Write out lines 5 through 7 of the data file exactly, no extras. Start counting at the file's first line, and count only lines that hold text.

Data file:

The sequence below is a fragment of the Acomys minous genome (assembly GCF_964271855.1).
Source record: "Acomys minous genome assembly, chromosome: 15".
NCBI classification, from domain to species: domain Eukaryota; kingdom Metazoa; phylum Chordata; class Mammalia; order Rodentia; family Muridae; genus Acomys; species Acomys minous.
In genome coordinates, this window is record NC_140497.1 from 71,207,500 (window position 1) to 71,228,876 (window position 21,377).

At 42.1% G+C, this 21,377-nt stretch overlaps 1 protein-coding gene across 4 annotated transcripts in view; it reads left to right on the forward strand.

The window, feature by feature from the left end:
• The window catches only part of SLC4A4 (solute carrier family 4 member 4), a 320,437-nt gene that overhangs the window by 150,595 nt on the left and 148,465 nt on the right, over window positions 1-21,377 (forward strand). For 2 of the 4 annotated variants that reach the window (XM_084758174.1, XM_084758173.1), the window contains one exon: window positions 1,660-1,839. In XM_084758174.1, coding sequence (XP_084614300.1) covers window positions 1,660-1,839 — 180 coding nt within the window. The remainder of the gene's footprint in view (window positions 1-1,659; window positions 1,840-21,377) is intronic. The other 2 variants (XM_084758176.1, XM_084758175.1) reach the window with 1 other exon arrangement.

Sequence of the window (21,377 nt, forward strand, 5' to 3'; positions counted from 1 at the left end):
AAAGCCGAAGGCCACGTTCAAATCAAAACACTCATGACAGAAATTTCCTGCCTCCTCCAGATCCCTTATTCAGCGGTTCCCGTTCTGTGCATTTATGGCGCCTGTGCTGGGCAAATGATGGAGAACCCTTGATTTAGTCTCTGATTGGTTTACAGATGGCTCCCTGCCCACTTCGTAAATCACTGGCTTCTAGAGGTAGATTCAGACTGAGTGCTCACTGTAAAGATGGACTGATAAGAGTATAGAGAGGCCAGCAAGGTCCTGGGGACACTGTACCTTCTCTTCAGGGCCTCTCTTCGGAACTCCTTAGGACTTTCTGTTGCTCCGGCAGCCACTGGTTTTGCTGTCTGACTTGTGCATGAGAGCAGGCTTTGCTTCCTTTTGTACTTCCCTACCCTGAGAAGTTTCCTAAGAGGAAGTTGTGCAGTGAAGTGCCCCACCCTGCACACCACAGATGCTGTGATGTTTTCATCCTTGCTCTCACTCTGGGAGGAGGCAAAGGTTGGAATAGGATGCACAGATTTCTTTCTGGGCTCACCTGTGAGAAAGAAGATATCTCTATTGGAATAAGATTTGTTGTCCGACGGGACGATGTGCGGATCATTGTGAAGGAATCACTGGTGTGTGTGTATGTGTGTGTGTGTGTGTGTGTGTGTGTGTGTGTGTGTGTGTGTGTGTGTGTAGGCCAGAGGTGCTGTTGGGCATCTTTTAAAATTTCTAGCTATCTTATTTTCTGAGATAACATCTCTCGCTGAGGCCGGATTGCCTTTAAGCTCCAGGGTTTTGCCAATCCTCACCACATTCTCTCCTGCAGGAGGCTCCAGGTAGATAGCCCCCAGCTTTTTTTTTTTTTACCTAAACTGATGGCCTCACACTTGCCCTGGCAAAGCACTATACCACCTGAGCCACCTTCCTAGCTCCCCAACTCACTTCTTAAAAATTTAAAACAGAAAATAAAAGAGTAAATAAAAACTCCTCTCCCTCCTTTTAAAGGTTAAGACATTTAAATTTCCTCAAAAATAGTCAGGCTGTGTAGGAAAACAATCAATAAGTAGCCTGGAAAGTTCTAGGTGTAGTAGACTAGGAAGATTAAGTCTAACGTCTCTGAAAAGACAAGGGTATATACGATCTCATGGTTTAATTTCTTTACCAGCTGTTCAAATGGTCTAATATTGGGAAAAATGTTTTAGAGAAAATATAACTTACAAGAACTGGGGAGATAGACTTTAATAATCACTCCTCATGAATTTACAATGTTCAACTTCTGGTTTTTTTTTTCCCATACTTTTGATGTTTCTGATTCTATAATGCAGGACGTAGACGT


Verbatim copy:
At 42.1% G+C, this 21,377-nt stretch overlaps 1 protein-coding gene across 4 annotated transcripts in view; it reads left to right on the forward strand.

The window, feature by feature from the left end:
• The window catches only part of SLC4A4 (solute carrier family 4 member 4), a 320,437-nt gene that overhangs the window by 150,595 nt on the left and 148,465 nt on the right, over window positions 1-21,377 (forward strand). For 2 of the 4 annotated variants that reach the window (XM_084758174.1, XM_084758173.1), the window contains one exon: window positions 1,660-1,839. In XM_084758174.1, coding sequence (XP_084614300.1) covers window positions 1,660-1,839 — 180 coding nt within the window. The remainder of the gene's footprint in view (window positions 1-1,659; window positions 1,840-21,377) is intronic. The other 2 variants (XM_084758176.1, XM_084758175.1) reach the window with 1 other exon arrangement.